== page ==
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BBC’s The White Queen Episode Two Review

July 10, 2013

BBC’s The White Queen Episode Two Review

Episode two of the White Queen gets even more dramatic than the first. Again, I will warn you that there may be some spoilers in this post, of course, for those of have read the books, none of this will be new information. First, a quick recap, the BBC’s new historical drama seems to be quite popular, The White Queen is based on the trilogy of books by Philippa Gregory including The White Queen, The Red Queen and The Kingmaker, all of which I would recommend. These three books are part of her Cousins War series, and she has another book to add to this series coming out in August called The White Princess, which is about Elizabeth’s daughter.

Episode one introduced us to Elizabeth Woodville and her family, and we saw her marry the new King Edward, despite this meaning they have changed sides in the War of the Roses. Now, with tensions rising in the country, episode two starts.

Episode two begins with the coronation of Elizabeth, which needed to be done, now her next task was to produce a son, to secure the throne, an heir is needed. Unfortunately, she fails in this task, and produces a mere girl, Edward however does not seem to mind this. The new King and Queen are happy, but it is not for long, because Warwick, who put Edward on the throne, is not happy with his new choice of bride he betrays Edward who has to fight him. This has devastating consequences for Elizabeth and her family, after Warwick kills some of them without a trial and captures the King.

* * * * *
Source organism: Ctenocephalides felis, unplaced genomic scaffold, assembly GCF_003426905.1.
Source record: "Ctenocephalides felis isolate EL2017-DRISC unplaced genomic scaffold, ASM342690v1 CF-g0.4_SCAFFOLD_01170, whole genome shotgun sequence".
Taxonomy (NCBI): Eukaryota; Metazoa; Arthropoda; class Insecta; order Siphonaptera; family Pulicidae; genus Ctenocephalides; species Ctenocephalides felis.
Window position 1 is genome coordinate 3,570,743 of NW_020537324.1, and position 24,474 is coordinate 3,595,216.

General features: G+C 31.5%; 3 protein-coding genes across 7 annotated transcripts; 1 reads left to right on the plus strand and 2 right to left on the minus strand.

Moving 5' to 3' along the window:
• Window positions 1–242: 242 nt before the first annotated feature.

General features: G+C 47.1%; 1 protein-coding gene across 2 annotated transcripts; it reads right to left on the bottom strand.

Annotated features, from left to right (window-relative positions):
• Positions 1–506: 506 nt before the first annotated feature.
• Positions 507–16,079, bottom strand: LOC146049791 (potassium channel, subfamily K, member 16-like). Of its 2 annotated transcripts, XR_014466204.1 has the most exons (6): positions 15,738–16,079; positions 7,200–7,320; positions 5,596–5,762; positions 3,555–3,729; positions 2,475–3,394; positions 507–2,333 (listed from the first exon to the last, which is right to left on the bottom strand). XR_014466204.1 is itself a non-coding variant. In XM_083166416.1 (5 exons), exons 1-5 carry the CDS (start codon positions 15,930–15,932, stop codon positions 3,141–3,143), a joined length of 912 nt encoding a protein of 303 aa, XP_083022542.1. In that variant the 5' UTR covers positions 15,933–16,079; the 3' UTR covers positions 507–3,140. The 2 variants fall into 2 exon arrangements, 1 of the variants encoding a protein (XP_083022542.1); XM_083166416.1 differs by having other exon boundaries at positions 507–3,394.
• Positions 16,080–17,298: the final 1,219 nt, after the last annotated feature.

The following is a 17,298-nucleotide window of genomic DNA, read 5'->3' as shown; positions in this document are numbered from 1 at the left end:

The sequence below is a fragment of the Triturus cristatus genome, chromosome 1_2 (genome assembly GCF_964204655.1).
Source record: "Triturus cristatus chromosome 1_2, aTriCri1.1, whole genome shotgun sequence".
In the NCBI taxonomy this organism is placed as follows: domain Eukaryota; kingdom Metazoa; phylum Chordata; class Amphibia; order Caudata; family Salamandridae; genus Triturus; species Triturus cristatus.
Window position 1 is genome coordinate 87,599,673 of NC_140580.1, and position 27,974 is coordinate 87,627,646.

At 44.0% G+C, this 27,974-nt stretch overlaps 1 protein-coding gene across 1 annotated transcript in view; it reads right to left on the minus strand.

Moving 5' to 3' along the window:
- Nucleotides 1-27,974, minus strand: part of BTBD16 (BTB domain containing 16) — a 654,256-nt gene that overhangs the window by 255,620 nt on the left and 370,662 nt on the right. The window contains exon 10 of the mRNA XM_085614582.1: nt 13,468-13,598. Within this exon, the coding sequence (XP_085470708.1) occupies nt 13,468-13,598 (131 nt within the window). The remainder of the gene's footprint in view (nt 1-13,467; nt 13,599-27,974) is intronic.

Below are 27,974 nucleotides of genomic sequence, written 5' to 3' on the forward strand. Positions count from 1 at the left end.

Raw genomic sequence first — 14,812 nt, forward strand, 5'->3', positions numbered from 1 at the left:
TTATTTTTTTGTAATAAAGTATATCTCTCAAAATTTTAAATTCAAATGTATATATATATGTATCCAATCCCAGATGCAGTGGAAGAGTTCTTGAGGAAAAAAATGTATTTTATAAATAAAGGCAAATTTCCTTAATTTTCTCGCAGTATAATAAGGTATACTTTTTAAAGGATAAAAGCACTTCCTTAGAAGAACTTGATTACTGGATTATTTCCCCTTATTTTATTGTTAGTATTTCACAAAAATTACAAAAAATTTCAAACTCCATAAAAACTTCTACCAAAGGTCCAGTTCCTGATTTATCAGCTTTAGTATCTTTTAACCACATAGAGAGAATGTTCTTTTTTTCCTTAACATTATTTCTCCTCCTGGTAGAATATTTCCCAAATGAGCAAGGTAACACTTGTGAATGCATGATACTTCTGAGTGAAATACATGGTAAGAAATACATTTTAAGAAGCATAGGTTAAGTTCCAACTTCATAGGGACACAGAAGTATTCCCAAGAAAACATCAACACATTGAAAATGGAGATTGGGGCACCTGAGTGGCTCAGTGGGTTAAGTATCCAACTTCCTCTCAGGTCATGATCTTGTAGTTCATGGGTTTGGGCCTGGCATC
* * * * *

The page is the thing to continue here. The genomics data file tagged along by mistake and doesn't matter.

Meanwhile, we see Margaret Beaufort, who is the mother of Henry Tudor, she is on the firm side of Henry VI, who had been deposed during the War of the Roses. She tells her son that he is to be King one day, and that he is Henry Tudor, if my readers know their history, then you surely know what happens to this boy. Margaret Beaufort is an odd character, she is incredibly pious, as we find out as the series moves on, but she is also very attached to her son and the idea that he will be king, which almost leads to her downfall because it is treason. She features as the main character in Philippa Gregory’s The Red Queen, and symbolically, she does wear red a lot in the drama.

I think this episode was a good one, better than the first, it had everything in it that is needed of a historical drama, there was tension, tears, laughter and even some witchcraft, which is enjoyable because of just how dangerous is really was. I think this is a good show for historians and those who are simply watching it for entertainment. I think the errors in this episode were few and far between, personally, if I’m not looking for them I don’t see them, so maybe that is why, but I feel that this is shaping up to be a good series. I will review the next episode soon!

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